Researching War provides a unique overview of varied feminist contributions to the study of war through case studies from around the world. Written by well-respected scholars, each chapter explicitly showcases the role of feminist methodological, ethical and political commitments in the research process.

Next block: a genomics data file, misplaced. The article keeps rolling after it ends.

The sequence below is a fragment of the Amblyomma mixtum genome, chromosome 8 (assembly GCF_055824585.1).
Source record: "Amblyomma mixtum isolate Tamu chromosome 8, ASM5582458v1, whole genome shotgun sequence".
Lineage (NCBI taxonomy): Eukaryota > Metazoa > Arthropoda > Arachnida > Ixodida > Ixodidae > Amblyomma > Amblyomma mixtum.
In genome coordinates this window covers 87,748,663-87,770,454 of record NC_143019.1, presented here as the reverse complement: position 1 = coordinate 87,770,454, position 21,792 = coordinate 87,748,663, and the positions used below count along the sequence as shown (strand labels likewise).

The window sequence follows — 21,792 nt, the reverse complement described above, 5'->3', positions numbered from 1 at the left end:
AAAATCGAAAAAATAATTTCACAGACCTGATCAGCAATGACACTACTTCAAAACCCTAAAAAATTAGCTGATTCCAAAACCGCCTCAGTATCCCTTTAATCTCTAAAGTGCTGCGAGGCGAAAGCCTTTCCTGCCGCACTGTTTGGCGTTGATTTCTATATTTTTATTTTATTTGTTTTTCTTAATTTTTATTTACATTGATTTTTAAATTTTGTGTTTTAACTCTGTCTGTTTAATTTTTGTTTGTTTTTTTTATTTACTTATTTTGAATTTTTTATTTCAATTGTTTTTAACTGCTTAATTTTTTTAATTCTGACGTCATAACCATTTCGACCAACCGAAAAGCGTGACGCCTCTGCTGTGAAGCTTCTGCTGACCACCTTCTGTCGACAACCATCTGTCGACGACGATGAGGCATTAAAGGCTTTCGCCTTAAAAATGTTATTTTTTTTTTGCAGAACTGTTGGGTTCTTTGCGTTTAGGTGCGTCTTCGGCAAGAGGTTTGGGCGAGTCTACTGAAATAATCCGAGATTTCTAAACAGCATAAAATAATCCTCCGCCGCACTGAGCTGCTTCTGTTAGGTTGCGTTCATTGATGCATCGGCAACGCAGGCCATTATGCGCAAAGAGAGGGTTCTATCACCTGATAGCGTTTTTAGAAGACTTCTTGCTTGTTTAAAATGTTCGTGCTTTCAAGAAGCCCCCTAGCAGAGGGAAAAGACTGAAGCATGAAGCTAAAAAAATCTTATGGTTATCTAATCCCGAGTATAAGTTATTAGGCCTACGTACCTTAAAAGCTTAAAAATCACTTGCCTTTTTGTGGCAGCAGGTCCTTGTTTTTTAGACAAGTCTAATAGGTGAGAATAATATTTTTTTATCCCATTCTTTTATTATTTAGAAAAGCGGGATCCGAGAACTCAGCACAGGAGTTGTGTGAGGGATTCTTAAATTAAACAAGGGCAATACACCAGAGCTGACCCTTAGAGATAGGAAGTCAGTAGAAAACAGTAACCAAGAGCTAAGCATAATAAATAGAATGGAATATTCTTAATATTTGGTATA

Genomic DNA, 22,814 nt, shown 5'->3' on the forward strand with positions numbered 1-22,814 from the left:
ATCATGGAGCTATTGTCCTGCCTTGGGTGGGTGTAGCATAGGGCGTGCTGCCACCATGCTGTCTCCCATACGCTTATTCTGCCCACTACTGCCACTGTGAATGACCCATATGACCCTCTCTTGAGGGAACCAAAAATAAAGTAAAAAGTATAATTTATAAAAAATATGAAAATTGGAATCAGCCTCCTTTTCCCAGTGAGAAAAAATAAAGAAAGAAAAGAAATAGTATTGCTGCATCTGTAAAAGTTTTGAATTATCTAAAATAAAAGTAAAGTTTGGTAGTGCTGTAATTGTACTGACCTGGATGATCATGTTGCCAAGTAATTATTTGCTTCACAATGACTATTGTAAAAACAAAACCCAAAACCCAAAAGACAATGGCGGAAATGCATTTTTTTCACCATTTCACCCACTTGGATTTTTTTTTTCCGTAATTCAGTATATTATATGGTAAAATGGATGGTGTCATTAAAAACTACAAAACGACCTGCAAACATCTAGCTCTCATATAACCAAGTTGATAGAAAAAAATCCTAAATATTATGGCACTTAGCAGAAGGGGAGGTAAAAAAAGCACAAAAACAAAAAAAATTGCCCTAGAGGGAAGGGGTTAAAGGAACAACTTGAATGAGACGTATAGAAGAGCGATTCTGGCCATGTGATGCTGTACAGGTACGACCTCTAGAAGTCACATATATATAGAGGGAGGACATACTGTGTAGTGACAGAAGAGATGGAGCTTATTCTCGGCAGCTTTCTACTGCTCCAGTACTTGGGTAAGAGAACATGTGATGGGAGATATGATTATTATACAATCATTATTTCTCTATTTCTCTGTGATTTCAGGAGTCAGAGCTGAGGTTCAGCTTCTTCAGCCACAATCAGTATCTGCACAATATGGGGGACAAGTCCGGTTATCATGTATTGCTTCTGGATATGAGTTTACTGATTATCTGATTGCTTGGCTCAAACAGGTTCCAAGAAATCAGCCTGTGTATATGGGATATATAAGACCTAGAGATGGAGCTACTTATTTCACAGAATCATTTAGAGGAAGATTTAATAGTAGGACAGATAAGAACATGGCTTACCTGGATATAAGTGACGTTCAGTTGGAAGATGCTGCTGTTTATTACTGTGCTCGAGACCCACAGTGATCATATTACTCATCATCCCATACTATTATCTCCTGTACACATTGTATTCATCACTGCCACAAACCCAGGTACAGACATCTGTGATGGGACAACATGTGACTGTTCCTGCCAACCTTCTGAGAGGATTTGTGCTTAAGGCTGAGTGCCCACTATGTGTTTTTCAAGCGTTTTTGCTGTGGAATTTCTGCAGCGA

Foreword Introduction Annick T.R. Wibben Part I – In Wars 1. Chechen political violence as desperation: What feminist discourse analysis reveals Caron Gentry 2. Women and the matrix of violence: A study of the Maoist insurgency in India Swati Parashar 3. Female Engagement Teams in Afghanistan: Exploring the ‘war on terror’ narrative Annick T.R. Wibben 4. Positionalities, intersectionalities and transnational feminism in researching women in post-invasion Iraq Nadje Al-Ali & Nicola Pratt 5. Militarized masculinities, women torturers and the limits of gender analysis at Abu Ghraib Melanie Richter-Montpetit 6. Researching wartime rape in the Democratic Republic of Congo (DRC): A methodology of unease Maria Eriksson Baas & Maria Stern Part II – After Wars 1. Tracing women’s rights after genocide: The case of Rwanda Rirhandu Mageza-Barthel 2. « Doing No Harm »: Methodological and ethical challenges of working with women associated with fighting forces/ ex-combatants in Liberia Helen Basini 3. An intersectional analysis of the Peruvian Truth and Reconciliation Commission Pascha Bueno-Hansen Part III: Everyday Wars 1. Studying gender in protracted conflict: Israeli women’s lives in quantitative methods Sarai Aharoni 2. Studying ethical action competence and mindful action from feminist perspectives: The case of Nordic female police officers in Kosovo Elina Penttinen 3. Algerian Feminist Methodologies of Recovery, Redress and Resistance in Assia Djebar’s La femme sans sepultureShawn Doubiago Afterword Cynthia Enloe.